I like books that have interesting characters and easy to follow plots. For example, Cormoran Strike, is a great character for me.
I enjoyed this book thoroughly. There were parts that were so repulsive that I almost had to stop listening but I persevered and was rewarded with one of the funniest, fascinating books I've ever listened to. The reader was particularly good. She captured the dark humor side of the book. How can we go wrong when a book lists the most common ways of testing a corpse for truly being dead including a red-hot poker up the butt?
i admit it. i watch CSI religiously. i like forensics shows. so this book would appeal to me. but mary roach does a fantastic job of not only delving into areas most of us would go to great pains to avoid, but also addressing the moral and ethical issues of such topics as organ donation and the use of cadavers in research. i learned a lot, the reading is well done, and the writing is done in a very accessible, even entertaining style. highly recommended.
One of the best books I've read in a long time, particulartly because it is "scientific" and nonfictiobn. Roach is so clearly fascinated by her subject that she draws her readers into her explorations through sheer enthusiasm. There are gory bits to this book, but they are so well-handled and necessary to the movement of the narrative that the reader can do nothing but squeal in horror and giggle onward. All goriness is, in my opinion, necessary to the study of the subject, and the study of such a subject has universal appeal beccause it is, after all, about us. Fantastic research, excellent narrative. I can't imagine any reader regretting this book as an enlightening read.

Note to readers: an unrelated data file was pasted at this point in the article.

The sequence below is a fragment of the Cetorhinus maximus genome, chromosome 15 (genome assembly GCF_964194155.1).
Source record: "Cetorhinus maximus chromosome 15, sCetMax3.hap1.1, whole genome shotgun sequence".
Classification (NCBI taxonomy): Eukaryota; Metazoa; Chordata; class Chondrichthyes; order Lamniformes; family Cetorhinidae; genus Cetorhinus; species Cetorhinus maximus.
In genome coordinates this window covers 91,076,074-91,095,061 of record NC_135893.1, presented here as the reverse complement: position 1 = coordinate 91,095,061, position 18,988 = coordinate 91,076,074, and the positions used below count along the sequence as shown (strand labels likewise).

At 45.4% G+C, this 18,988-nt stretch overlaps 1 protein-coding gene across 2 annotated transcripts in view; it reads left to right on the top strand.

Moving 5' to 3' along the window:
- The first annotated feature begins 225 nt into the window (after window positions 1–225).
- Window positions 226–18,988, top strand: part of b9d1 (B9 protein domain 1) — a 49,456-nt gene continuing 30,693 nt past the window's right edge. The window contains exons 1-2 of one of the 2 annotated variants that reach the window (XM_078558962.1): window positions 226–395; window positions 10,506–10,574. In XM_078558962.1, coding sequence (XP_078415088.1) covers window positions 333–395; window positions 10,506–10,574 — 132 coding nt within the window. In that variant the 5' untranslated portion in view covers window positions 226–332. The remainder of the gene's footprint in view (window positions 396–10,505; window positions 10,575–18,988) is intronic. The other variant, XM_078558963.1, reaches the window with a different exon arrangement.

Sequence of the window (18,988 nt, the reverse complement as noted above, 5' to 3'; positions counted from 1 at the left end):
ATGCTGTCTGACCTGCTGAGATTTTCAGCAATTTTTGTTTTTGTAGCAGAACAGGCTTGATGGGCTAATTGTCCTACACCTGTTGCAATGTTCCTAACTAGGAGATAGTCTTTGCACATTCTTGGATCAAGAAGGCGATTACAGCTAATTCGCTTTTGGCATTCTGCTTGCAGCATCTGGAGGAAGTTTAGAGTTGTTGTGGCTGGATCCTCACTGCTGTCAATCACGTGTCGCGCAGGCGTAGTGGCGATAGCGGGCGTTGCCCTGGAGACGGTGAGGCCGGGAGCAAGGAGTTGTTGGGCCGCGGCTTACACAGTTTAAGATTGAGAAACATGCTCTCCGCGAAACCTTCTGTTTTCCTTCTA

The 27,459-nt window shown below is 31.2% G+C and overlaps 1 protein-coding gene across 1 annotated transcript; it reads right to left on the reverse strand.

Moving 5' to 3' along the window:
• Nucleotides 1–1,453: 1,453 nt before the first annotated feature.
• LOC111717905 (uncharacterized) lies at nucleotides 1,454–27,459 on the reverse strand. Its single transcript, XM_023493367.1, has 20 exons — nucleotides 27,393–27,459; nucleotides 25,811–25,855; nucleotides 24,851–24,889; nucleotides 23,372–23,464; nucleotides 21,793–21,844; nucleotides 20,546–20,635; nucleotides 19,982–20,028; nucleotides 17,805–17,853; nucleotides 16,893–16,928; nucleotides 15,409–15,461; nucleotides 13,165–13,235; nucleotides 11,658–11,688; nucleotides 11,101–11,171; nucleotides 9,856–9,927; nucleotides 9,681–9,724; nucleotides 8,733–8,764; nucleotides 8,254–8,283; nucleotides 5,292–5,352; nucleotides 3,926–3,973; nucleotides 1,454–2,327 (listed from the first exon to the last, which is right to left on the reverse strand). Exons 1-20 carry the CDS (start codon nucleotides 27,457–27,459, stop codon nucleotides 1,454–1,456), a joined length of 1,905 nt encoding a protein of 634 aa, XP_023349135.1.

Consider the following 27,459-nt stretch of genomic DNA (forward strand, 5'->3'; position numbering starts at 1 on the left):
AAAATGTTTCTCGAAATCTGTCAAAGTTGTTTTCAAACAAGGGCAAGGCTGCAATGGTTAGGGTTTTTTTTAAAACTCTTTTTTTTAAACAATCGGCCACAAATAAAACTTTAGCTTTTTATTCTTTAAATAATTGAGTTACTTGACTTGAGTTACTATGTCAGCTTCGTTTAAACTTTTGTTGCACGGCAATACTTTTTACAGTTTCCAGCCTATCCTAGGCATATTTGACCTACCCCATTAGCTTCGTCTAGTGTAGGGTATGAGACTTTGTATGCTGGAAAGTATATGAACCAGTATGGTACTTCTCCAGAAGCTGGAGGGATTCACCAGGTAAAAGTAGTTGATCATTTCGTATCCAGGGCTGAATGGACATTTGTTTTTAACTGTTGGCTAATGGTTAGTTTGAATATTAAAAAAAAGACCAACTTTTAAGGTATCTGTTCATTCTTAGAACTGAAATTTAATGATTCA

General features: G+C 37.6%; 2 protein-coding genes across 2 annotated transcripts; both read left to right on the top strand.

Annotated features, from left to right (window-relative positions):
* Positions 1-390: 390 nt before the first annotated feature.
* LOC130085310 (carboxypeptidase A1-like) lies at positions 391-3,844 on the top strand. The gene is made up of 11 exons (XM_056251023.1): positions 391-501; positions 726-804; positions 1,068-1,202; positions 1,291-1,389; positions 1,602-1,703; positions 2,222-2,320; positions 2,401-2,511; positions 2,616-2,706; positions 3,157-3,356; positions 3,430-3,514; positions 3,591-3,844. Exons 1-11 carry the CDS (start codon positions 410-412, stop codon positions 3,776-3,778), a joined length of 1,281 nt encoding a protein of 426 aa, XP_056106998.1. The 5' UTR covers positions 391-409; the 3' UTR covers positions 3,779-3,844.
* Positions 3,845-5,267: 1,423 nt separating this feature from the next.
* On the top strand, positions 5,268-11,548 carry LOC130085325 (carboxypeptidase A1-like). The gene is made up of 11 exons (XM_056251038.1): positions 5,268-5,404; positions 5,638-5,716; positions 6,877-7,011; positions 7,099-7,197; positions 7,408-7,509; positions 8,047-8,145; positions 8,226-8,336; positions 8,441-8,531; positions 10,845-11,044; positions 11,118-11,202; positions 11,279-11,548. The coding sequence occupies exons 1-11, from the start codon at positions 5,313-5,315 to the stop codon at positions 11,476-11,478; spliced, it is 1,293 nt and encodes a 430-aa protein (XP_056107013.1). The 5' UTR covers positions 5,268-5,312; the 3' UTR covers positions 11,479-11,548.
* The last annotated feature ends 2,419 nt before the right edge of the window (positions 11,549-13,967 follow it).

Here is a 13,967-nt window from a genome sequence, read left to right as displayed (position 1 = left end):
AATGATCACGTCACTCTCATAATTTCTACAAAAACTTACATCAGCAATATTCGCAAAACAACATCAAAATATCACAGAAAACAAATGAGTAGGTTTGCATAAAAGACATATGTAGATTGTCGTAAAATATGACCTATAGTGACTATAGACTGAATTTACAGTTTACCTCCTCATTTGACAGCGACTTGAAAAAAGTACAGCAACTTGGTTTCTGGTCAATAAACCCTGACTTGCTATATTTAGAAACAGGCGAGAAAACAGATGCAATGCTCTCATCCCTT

Addicted to Audible!
This book seemed well researched and the narrator was excellent. There was enough humor to take the edge off the topic. I was fascinated until the last part of the book where they started describing pharmaceuticals, in that section I got physically nauseated ( and I am a nurse) and had to stop listening. Maybe just listen on an empty stomach and fast forward over the parts you cant take. I learned quite a bit that was valuable to me!
Have you ever wondered what happens to bodies when they die? Maybe not, but believe me it's probably a lot more interesting than you think.
Mary Roach does a great job of describing just how much we've been able to learn from our fallen ancestors. Dissections have helped transform many surgeries from a painful nightmare into a high-probability savior. Decomposition tests have provided crime scene investigators with new techniques to use when tracking down a criminal. Car manufacturers have used dead bodies to make automobiles safer for the living. The list goes on and on.
Things are not always pretty in cadaver land however, and Mary Roach does a great job of covering the darker aspects of this topic as well. You'll learn about body snatching, cannibalism, head transplants, vivisection, and lots of other gory details. This audiobook is not for the squeamish - fair warning! I'm not a very squeamish person, but I was squirming during some of the more descriptive sections. If you have trouble with stuff like this - don't listen while driving!
Shelly Frasier does a great job with the narration of Stiff. At first her somewhat quirky voice took a bit of getting used to for me, but Stiff is a quirky book and it really fits perfectly.